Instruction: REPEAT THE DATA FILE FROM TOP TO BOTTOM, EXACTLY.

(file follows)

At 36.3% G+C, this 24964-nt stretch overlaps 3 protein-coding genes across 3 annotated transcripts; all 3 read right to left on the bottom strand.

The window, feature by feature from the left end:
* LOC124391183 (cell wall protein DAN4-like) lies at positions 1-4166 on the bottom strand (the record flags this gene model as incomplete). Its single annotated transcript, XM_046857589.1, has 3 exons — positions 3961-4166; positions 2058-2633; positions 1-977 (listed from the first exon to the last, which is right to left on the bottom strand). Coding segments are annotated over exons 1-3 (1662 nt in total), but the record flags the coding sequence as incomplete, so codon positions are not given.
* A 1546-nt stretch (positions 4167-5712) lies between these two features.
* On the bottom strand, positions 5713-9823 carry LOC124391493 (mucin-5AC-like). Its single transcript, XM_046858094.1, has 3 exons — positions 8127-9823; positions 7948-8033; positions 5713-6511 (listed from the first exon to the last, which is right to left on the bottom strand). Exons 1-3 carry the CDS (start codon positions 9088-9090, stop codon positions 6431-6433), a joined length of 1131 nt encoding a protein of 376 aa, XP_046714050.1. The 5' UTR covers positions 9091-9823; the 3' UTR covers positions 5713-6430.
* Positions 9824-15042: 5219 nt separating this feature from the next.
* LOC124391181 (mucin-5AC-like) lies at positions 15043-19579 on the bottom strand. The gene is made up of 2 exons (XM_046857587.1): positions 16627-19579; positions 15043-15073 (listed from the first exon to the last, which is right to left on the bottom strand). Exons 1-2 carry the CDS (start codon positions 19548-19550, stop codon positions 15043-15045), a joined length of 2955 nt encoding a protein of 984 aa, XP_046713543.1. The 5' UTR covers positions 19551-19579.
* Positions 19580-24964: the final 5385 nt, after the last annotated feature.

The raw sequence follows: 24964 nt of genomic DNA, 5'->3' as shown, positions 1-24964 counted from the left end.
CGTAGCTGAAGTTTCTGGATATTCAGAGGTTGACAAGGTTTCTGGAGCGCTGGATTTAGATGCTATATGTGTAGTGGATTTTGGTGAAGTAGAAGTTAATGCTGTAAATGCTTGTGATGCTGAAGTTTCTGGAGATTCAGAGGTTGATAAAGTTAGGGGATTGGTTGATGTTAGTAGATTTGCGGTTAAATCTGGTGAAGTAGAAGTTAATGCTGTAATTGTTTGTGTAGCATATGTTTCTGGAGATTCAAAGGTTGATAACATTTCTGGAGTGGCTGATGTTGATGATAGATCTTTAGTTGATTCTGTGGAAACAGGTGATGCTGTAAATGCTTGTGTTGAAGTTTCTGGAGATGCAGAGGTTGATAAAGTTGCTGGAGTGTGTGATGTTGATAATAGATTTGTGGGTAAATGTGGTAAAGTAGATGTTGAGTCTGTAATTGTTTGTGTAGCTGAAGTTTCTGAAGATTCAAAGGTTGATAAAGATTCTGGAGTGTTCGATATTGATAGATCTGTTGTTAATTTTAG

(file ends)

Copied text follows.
At 36.3% G+C, this 24964-nt stretch overlaps 3 protein-coding genes across 3 annotated transcripts; all 3 read right to left on the bottom strand.

The window, feature by feature from the left end:
* LOC124391183 (cell wall protein DAN4-like) lies at positions 1-4166 on the bottom strand (the record flags this gene model as incomplete). Its single annotated transcript, XM_046857589.1, has 3 exons — positions 3961-4166; positions 2058-2633; positions 1-977 (listed from the first exon to the last, which is right to left on the bottom strand). Coding segments are annotated over exons 1-3 (1662 nt in total), but the record flags the coding sequence as incomplete, so codon positions are not given.
* A 1546-nt stretch (positions 4167-5712) lies between these two features.
* On the bottom strand, positions 5713-9823 carry LOC124391493 (mucin-5AC-like). Its single transcript, XM_046858094.1, has 3 exons — positions 8127-9823; positions 7948-8033; positions 5713-6511 (listed from the first exon to the last, which is right to left on the bottom strand). Exons 1-3 carry the CDS (start codon positions 9088-9090, stop codon positions 6431-6433), a joined length of 1131 nt encoding a protein of 376 aa, XP_046714050.1. The 5' UTR covers positions 9091-9823; the 3' UTR covers positions 5713-6430.
* Positions 9824-15042: 5219 nt separating this feature from the next.
* LOC124391181 (mucin-5AC-like) lies at positions 15043-19579 on the bottom strand. The gene is made up of 2 exons (XM_046857587.1): positions 16627-19579; positions 15043-15073 (listed from the first exon to the last, which is right to left on the bottom strand). Exons 1-2 carry the CDS (start codon positions 19548-19550, stop codon positions 15043-15045), a joined length of 2955 nt encoding a protein of 984 aa, XP_046713543.1. The 5' UTR covers positions 19551-19579.
* Positions 19580-24964: the final 5385 nt, after the last annotated feature.

The raw sequence follows: 24964 nt of genomic DNA, 5'->3' as shown, positions 1-24964 counted from the left end.
CGTAGCTGAAGTTTCTGGATATTCAGAGGTTGACAAGGTTTCTGGAGCGCTGGATTTAGATGCTATATGTGTAGTGGATTTTGGTGAAGTAGAAGTTAATGCTGTAAATGCTTGTGATGCTGAAGTTTCTGGAGATTCAGAGGTTGATAAAGTTAGGGGATTGGTTGATGTTAGTAGATTTGCGGTTAAATCTGGTGAAGTAGAAGTTAATGCTGTAATTGTTTGTGTAGCATATGTTTCTGGAGATTCAAAGGTTGATAACATTTCTGGAGTGGCTGATGTTGATGATAGATCTTTAGTTGATTCTGTGGAAACAGGTGATGCTGTAAATGCTTGTGTTGAAGTTTCTGGAGATGCAGAGGTTGATAAAGTTGCTGGAGTGTGTGATGTTGATAATAGATTTGTGGGTAAATGTGGTAAAGTAGATGTTGAGTCTGTAATTGTTTGTGTAGCTGAAGTTTCTGAAGATTCAAAGGTTGATAAAGATTCTGGAGTGTTCGATATTGATAGATCTGTTGTTAATTTTAG